Based on a U.S. Secret Service study of protective intelligence and threat assessment, this report provides guidelines for State and local law enforcement officials in performing physical-protection duties and protective intelligence.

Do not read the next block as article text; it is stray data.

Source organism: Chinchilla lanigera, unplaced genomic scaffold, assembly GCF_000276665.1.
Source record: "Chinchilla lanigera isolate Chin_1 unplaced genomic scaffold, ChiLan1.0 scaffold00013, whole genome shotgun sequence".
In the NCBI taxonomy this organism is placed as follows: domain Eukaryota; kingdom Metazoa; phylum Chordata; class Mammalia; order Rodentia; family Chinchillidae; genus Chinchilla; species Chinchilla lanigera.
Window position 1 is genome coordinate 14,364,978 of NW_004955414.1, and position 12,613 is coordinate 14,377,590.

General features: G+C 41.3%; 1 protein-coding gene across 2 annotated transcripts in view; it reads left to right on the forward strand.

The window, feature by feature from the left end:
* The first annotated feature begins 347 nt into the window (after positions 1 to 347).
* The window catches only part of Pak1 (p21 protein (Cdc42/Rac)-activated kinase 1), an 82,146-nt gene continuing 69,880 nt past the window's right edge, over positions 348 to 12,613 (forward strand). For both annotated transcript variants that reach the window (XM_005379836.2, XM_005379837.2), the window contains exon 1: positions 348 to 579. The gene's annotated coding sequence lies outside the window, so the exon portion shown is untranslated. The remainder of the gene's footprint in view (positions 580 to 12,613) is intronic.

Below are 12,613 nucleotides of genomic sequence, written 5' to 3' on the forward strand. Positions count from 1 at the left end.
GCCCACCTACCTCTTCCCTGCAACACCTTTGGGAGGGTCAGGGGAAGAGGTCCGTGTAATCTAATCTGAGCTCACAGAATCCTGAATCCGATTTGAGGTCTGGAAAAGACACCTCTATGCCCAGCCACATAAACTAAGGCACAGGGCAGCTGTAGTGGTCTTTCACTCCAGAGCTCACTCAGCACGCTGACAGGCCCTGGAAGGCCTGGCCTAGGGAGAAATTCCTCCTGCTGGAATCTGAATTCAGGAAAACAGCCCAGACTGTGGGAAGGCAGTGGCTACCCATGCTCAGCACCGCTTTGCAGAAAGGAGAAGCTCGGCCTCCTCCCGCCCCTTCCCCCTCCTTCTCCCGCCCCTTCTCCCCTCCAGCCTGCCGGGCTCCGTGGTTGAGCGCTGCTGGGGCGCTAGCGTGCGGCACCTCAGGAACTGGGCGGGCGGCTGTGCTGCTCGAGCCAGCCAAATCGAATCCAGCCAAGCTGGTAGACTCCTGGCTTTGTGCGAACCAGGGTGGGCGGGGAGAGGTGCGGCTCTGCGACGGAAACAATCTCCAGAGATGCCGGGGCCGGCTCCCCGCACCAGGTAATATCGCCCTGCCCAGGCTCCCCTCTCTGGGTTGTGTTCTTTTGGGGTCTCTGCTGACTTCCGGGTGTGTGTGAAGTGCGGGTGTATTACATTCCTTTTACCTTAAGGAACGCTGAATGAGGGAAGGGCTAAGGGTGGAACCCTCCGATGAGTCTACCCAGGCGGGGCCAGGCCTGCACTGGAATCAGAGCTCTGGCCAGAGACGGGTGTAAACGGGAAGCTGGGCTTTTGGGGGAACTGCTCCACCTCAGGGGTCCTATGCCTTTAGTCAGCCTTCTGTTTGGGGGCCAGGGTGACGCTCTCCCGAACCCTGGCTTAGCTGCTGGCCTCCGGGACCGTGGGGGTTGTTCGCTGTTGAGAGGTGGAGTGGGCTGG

The guidelines stem from the U.S. Secret Service's study of the thinking and behavior of the 83 persons known to have attacked or come close to attacking prominent public officials and figures in the United States in the past 50 years (the "Exceptional Case Study Project"). The introductory chapter in this current report includes a profile of the problem, which is planned, targeted attacks on prominent public officials and celebrities, as well as other citizens. The introductory chapter also describes the Exceptional Case Study Project and threat assessment protocols. Chapter 2 addresses "Assassins and Assassination Behavior." Three myths about assassins are exposed, followed by key observations on assassins. These observations are as follows: attacks are the product of organized thinking and behavior; attacks are the means to a goal; motive and target selection are directly connected; and a "dangerous" potential assassin is a person who believes that attacking a public official is a desirable, acceptable, or potentially effective way to achieve a goal. Chapter 3, "Elements of a Threat Assessment Program," discusses effective design; key functions of a protective intelligence program (identification, assessment, and case management); functions and approaches of the case investigator (investigative skill, corroboration, and common sense); and building a database and sharing information. In providing guidelines for conducting a threat assessment investigation, chapter 4 explains how to open and investigate a case. The remaining two chapters provide guidelines for evaluating a threat assessment case and managing a protective intelligence case.
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